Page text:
migratory fish

12 pounds on 6 weight

steelhead

Small Creek Image – Pic of the Day

muskegon river brown trout

Muskegon Brown Trout – Pic of the Day

This big brown had quite a kype #flyfishing #browntrout #speyfishing #thirdcoast @scientificanglers @mangledfly

A photo posted by Kevin Feenstra (@kevinfeenstra) on

steelhead

Happy New Year!

2016 was a good year to be an angler in Michigan.    I was going through some of my fishing images and found a few that liked.   I thought I would share them in this post:

This image was a foggy morning on a lake rumored to have muskies in it.    Although I caught a lot of pike and bass, the muskies proved to be elusive.

OLYMPUS DIGITAL CAMERA

This is one of my favorite lakes in Michigan.    I fished it in September for a couple of days.    It never fails to rain when I fish here, and soon after this very scenic moment, I was drenched.

Steelhead are so beautiful, and so majestic.    This one put up a tremendous fight in early November!

I hope you enjoyed the photos!   Good fishing to you in 2017!

Kevin Feenstra

 

sculpins kevin Feenstra

Scuplins and Steelhead – by Kevin Feenstra

Love fishing sculpins in the winter #speyfishing #flyfishing #steelhead @scientificanglers

A photo posted by Kevin Feenstra (@kevinfeenstra) on

muskegon river steelhead

Muskegon River Steelhead Underwater – Pic of the Day

Amazing image by Kevin Fenestra, of a Muskegon River Steelhead.  Hand model is Erik Rambo, great fish guys!

 

river otter

My Encounter with a River Otter

One of the hidden benefits of being a fishing guide is the opportunity to witness cool moments in nature.    Wildlife photography is a side hobby of mine, and for years I have been hoping to capture a good photograph a river otter.

A lot of times you see otters on TV and they appear to be social, gregarious animals that are friendly and curious.   On the contrary, our local river otters are reclusive.   Though they are always present, I only see them a few times of the year if I am lucky.   Not only are they reclusive, but they are fast.   They are as much land animals as water animals.  Often when I see them they are running off onto dry land after catching a juicy trout.

Recently, I saw such an otter running down the bank.    I had my camera handy and snapped a couple shots as the otter galloped by.

This was a typical otter encounter, and soon the otter disappeared into the brush.    They are extremely fast!

I took the boat upriver and started to wade and spey cast, hoping for an early October steelhead.    As I waded down the run, I heard a strange crackling noise.    I looked upriver into some tangled brush to see the otter.   He was crunching on a salmon carcass.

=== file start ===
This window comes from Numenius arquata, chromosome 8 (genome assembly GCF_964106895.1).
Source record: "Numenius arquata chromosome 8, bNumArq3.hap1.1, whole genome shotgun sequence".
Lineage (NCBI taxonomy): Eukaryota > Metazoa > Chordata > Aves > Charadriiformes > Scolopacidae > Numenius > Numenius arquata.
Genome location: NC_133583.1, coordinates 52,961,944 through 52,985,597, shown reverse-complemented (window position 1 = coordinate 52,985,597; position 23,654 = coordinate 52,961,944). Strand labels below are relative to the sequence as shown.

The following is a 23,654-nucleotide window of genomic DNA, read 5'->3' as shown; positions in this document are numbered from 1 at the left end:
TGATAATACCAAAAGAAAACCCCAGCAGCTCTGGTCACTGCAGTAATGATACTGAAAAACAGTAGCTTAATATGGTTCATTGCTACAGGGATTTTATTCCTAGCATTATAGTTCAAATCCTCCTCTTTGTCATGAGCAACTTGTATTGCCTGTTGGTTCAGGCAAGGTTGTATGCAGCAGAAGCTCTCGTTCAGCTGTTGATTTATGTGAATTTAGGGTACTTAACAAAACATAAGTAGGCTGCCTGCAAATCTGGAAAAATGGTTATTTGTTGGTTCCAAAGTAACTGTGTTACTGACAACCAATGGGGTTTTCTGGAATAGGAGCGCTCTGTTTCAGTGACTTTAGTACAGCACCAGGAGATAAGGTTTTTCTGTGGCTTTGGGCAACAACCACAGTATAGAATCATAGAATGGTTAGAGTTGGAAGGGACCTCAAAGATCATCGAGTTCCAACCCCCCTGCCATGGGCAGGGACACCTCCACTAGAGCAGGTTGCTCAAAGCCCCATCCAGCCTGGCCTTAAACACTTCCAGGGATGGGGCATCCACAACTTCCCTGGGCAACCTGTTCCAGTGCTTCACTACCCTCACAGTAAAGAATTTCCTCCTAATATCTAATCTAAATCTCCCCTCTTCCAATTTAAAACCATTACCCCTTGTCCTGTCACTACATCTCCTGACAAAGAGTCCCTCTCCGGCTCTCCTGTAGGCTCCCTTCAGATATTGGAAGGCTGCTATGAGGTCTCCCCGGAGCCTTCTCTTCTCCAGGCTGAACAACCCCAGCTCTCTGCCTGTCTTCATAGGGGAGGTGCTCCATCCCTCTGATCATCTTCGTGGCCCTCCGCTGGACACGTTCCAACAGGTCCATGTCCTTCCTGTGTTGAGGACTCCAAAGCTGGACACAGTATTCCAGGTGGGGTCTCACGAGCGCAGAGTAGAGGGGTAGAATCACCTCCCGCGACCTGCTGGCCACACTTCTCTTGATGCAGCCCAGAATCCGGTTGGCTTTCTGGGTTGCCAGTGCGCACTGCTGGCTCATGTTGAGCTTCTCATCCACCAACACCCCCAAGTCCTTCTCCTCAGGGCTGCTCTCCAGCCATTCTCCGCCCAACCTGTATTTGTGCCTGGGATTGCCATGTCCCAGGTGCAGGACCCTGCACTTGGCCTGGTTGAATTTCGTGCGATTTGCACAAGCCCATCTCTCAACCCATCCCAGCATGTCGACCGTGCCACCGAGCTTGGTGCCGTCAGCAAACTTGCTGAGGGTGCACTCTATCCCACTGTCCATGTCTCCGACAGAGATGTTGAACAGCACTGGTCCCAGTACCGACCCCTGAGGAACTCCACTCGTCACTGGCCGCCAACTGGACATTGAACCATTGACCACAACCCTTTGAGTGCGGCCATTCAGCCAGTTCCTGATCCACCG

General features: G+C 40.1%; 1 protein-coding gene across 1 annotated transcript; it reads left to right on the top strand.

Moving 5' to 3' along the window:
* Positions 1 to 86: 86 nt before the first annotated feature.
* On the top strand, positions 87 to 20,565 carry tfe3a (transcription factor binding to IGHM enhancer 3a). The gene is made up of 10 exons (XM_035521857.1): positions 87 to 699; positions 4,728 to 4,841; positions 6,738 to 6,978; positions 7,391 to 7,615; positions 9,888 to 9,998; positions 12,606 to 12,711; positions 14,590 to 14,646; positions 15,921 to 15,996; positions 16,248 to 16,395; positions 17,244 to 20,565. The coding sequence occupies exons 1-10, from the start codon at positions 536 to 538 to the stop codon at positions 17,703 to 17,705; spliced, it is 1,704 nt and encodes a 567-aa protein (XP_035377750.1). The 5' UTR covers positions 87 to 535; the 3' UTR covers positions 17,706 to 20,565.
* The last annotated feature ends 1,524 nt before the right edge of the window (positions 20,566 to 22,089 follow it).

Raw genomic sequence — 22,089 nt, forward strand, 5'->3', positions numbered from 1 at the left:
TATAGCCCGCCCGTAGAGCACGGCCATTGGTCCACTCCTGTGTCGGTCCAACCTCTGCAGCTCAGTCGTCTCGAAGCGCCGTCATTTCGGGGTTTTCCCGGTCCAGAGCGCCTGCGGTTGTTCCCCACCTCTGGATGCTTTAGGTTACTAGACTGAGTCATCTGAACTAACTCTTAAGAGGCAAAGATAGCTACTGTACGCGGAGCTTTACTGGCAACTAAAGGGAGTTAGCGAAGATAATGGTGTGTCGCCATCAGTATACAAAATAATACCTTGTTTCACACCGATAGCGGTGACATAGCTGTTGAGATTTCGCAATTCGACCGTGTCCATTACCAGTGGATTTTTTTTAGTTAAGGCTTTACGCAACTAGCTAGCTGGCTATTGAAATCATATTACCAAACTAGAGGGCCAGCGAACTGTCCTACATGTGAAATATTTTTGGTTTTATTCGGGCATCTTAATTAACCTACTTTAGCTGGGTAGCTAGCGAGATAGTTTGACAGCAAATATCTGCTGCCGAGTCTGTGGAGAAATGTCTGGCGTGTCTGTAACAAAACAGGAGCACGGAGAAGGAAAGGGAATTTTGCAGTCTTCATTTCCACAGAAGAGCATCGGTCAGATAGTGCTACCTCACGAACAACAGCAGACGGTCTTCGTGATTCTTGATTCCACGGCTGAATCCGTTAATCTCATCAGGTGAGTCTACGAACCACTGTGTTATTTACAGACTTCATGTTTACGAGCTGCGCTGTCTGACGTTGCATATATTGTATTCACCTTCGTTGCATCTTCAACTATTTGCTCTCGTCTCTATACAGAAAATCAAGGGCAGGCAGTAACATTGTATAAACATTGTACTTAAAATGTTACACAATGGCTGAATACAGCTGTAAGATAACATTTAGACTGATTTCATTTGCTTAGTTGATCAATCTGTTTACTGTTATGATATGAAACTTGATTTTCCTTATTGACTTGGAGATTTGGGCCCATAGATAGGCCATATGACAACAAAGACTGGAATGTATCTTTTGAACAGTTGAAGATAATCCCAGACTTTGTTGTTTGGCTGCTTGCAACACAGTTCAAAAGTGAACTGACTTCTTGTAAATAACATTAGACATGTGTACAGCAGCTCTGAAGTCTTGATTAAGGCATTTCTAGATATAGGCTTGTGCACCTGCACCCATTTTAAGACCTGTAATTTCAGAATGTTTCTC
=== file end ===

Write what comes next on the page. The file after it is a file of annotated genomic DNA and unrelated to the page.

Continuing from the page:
I was amazed to see the brutal efficiency of the animal.    Otters are fierce animals.    The otter had bright white teeth, and fed undisturbed for about ten minutes.   I was able to get fairly close but did not want to ruin the animal’s dinner.

A lot of the wildlife that I see on the river is  easily overlooked while fishing.    It is often only when you look at the small details that some of the coolest things you can see on the river appear.   Soon after they appear, they are gone.

Thanks for looking!

Kevin Feenstra

Amazing Otter picture

Kevin Feenstra continues to take amazing pictures along the Muskegon River  this Otter picture feasting on a dead Chinook Salmon is a once in a lifetime experience and Kevin captured it perfectly with this image.

One of those unforgettable moments–a young otter feasting on salmon #naturephotography #riverotter #muskegonriver

A photo posted by Kevin Feenstra (@kevinfeenstra) on

Life Cycle Midwest Steelhead

Life Cycle of a Midwest Steelhead

I was thinking about steelhead this weekend–they are still quite a ways off but it is hard not to think about them from time to time.    Things look optimistic for this fall; the reports from the big lake are pretty good and the fish are abundant and healthy.     Another indicator that we have about steelhead is by looking at the summer steelhead.   I spend most of my time on the Muskegon, and though we don’t have a sustained summer run, we do get stragglers.   This year  stragglers have been big–this is another indicator of health of the steelhead in the lake.

This spring, we had a period of high water, and I spent my time when the river was flooded photographing steelhead that had moved up into tiny springs that were now swollen.    The photos of these fish can be found here.      You think that steelhead are an awesome fish and then you watch them go through water that seems impassable and realize they are even more amazing than you once thought.

Eventually their mission is complete, fry hatches, and the life cycle continues.    Those fish that were hatched in these tiny streams have a better chance of survival.  The water in these small streams  is cold all year.

Thanks for looking and enjoy the rest of the summer!

Kevin Feenstra